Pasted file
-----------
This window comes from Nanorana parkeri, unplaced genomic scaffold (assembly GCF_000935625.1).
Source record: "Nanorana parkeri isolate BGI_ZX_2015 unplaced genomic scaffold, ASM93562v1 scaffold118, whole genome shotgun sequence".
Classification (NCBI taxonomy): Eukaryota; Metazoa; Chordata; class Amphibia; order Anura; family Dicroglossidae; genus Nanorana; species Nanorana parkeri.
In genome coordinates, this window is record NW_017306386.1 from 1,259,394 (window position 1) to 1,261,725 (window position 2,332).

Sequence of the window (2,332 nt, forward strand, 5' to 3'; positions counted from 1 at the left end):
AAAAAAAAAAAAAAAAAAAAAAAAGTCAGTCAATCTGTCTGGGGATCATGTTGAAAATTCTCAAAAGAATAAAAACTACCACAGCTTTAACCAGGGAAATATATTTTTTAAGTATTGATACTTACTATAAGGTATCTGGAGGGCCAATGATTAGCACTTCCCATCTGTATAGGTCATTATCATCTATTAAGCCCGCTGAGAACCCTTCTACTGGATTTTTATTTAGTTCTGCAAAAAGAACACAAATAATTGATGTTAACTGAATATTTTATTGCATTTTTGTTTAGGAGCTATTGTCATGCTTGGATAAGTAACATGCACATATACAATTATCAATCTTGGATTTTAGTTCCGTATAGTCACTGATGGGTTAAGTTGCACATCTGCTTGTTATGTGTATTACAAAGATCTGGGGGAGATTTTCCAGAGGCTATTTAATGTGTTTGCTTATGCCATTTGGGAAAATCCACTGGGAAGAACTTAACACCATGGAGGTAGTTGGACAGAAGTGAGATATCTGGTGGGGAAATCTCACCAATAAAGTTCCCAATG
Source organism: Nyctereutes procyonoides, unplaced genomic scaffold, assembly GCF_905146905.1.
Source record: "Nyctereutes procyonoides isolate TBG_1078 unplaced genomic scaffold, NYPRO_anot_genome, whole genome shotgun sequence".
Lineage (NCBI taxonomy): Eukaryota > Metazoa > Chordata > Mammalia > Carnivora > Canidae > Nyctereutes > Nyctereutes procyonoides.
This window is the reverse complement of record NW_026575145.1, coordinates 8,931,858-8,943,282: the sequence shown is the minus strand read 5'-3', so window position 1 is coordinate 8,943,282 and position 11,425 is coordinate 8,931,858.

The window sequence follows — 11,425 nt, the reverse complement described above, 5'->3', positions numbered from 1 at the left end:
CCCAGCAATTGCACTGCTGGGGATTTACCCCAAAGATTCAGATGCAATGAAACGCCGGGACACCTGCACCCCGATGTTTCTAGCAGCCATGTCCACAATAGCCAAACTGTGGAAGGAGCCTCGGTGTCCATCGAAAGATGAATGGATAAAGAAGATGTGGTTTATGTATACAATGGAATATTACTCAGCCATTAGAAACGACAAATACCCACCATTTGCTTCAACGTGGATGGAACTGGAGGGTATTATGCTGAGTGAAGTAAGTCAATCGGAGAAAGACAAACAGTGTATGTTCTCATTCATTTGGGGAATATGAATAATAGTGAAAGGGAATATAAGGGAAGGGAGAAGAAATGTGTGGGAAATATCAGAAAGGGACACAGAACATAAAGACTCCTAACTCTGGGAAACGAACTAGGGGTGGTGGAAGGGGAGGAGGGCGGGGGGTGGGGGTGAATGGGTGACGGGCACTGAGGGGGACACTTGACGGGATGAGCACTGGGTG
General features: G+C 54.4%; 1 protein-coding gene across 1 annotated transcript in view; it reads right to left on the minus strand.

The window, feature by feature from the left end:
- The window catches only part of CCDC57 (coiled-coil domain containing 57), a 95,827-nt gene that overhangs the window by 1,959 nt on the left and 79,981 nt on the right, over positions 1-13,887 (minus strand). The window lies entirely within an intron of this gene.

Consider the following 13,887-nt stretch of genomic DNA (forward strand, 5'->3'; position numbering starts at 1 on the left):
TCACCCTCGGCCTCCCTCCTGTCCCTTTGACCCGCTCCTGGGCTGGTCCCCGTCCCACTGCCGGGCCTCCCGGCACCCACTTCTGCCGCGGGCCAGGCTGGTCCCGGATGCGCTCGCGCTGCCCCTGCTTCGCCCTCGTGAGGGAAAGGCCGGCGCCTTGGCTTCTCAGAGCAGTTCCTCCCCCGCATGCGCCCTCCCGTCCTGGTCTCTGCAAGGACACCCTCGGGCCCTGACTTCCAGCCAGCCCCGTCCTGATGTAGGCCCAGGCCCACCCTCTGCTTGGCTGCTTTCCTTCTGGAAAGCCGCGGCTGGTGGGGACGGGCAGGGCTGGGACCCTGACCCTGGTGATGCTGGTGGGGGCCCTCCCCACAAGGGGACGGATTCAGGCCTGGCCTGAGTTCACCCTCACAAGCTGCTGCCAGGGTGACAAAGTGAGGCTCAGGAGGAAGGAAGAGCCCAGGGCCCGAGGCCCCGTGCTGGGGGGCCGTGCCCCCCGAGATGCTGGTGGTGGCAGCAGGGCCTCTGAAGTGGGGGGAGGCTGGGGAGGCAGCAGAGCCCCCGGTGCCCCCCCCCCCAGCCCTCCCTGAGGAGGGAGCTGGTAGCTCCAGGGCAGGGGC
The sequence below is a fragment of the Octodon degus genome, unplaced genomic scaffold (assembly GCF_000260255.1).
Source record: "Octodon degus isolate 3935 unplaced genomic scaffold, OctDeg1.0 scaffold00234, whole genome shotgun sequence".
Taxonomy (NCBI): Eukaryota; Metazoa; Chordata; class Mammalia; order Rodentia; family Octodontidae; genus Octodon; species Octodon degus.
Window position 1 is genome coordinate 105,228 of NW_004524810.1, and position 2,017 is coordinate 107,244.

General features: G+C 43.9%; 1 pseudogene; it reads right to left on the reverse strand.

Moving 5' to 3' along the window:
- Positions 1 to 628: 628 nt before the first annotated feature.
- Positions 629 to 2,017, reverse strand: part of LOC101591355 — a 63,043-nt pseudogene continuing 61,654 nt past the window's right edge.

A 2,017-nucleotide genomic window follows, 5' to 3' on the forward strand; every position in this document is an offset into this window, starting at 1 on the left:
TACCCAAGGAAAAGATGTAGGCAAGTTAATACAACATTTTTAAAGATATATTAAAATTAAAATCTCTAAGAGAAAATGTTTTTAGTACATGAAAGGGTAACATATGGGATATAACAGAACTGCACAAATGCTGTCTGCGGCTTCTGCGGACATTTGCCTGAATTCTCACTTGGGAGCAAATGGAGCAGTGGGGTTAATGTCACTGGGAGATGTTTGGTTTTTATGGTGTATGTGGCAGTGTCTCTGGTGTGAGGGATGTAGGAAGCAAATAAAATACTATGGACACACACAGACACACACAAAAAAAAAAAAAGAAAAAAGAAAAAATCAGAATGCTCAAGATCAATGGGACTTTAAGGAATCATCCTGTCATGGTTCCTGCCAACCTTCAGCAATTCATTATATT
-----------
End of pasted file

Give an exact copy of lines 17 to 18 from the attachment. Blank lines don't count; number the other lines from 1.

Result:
TCACCCTCGGCCTCCCTCCTGTCCCTTTGACCCGCTCCTGGGCTGGTCCCCGTCCCACTGCCGGGCCTCCCGGCACCCACTTCTGCCGCGGGCCAGGCTGGTCCCGGATGCGCTCGCGCTGCCCCTGCTTCGCCCTCGTGAGGGAAAGGCCGGCGCCTTGGCTTCTCAGAGCAGTTCCTCCCCCGCATGCGCCCTCCCGTCCTGGTCTCTGCAAGGACACCCTCGGGCCCTGACTTCCAGCCAGCCCCGTCCTGATGTAGGCCCAGGCCCACCCTCTGCTTGGCTGCTTTCCTTCTGGAAAGCCGCGGCTGGTGGGGACGGGCAGGGCTGGGACCCTGACCCTGGTGATGCTGGTGGGGGCCCTCCCCACAAGGGGACGGATTCAGGCCTGGCCTGAGTTCACCCTCACAAGCTGCTGCCAGGGTGACAAAGTGAGGCTCAGGAGGAAGGAAGAGCCCAGGGCCCGAGGCCCCGTGCTGGGGGGCCGTGCCCCCCGAGATGCTGGTGGTGGCAGCAGGGCCTCTGAAGTGGGGGGAGGCTGGGGAGGCAGCAGAGCCCCCGGTGCCCCCCCCCCCAGCCCTCCCTGAGGAGGGAGCTGGTAGCTCCAGGGCAGGGGC
The sequence below is a fragment of the Octodon degus genome, unplaced genomic scaffold (assembly GCF_000260255.1).